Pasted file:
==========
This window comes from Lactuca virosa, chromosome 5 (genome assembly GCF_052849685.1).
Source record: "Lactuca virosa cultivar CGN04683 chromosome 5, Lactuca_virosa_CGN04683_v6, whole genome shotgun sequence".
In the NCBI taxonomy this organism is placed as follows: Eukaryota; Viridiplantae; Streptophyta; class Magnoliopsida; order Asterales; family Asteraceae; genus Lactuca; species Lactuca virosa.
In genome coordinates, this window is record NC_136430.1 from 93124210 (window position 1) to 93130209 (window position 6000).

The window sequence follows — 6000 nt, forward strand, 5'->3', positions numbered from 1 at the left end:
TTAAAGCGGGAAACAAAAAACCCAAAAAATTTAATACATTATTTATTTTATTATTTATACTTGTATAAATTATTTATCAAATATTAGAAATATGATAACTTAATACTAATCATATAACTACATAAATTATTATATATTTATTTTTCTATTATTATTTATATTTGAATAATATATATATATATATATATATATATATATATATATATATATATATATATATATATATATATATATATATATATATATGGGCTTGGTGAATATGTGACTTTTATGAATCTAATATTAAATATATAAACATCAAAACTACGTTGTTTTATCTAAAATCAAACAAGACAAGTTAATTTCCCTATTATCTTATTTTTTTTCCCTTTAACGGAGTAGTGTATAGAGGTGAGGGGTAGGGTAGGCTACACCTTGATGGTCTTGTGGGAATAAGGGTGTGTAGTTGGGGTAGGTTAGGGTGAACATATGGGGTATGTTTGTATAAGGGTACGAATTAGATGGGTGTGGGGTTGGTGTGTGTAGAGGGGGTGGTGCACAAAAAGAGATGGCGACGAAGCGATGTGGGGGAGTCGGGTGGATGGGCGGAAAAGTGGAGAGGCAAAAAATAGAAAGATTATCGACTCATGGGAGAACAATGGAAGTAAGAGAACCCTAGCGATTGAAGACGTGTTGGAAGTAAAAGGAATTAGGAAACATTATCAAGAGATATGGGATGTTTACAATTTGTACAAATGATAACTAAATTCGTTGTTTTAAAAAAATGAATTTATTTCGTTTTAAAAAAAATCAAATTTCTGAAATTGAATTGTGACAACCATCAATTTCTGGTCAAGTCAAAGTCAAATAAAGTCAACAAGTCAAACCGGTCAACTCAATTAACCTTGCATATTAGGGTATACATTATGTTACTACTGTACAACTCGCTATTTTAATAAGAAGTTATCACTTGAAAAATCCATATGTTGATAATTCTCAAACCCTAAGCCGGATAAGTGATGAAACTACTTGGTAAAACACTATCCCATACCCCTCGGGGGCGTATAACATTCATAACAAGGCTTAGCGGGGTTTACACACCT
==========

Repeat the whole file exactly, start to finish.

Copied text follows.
This window comes from Lactuca virosa, chromosome 5 (genome assembly GCF_052849685.1).
Source record: "Lactuca virosa cultivar CGN04683 chromosome 5, Lactuca_virosa_CGN04683_v6, whole genome shotgun sequence".
In the NCBI taxonomy this organism is placed as follows: Eukaryota; Viridiplantae; Streptophyta; class Magnoliopsida; order Asterales; family Asteraceae; genus Lactuca; species Lactuca virosa.
In genome coordinates, this window is record NC_136430.1 from 93124210 (window position 1) to 93130209 (window position 6000).

The window sequence follows — 6000 nt, forward strand, 5'->3', positions numbered from 1 at the left end:
TTAAAGCGGGAAACAAAAAACCCAAAAAATTTAATACATTATTTATTTTATTATTTATACTTGTATAAATTATTTATCAAATATTAGAAATATGATAACTTAATACTAATCATATAACTACATAAATTATTATATATTTATTTTTCTATTATTATTTATATTTGAATAATATATATATATATATATATATATATATATATATATATATATATATATATATATATATATATATATATATATATATATGGGCTTGGTGAATATGTGACTTTTATGAATCTAATATTAAATATATAAACATCAAAACTACGTTGTTTTATCTAAAATCAAACAAGACAAGTTAATTTCCCTATTATCTTATTTTTTTTCCCTTTAACGGAGTAGTGTATAGAGGTGAGGGGTAGGGTAGGCTACACCTTGATGGTCTTGTGGGAATAAGGGTGTGTAGTTGGGGTAGGTTAGGGTGAACATATGGGGTATGTTTGTATAAGGGTACGAATTAGATGGGTGTGGGGTTGGTGTGTGTAGAGGGGGTGGTGCACAAAAAGAGATGGCGACGAAGCGATGTGGGGGAGTCGGGTGGATGGGCGGAAAAGTGGAGAGGCAAAAAATAGAAAGATTATCGACTCATGGGAGAACAATGGAAGTAAGAGAACCCTAGCGATTGAAGACGTGTTGGAAGTAAAAGGAATTAGGAAACATTATCAAGAGATATGGGATGTTTACAATTTGTACAAATGATAACTAAATTCGTTGTTTTAAAAAAATGAATTTATTTCGTTTTAAAAAAAATCAAATTTCTGAAATTGAATTGTGACAACCATCAATTTCTGGTCAAGTCAAAGTCAAATAAAGTCAACAAGTCAAACCGGTCAACTCAATTAACCTTGCATATTAGGGTATACATTATGTTACTACTGTACAACTCGCTATTTTAATAAGAAGTTATCACTTGAAAAATCCATATGTTGATAATTCTCAAACCCTAAGCCGGATAAGTGATGAAACTACTTGGTAAAACACTATCCCATACCCCTCGGGGGCGTATAACATTCATAACAAGGCTTAGCGGGGTTTACACACCT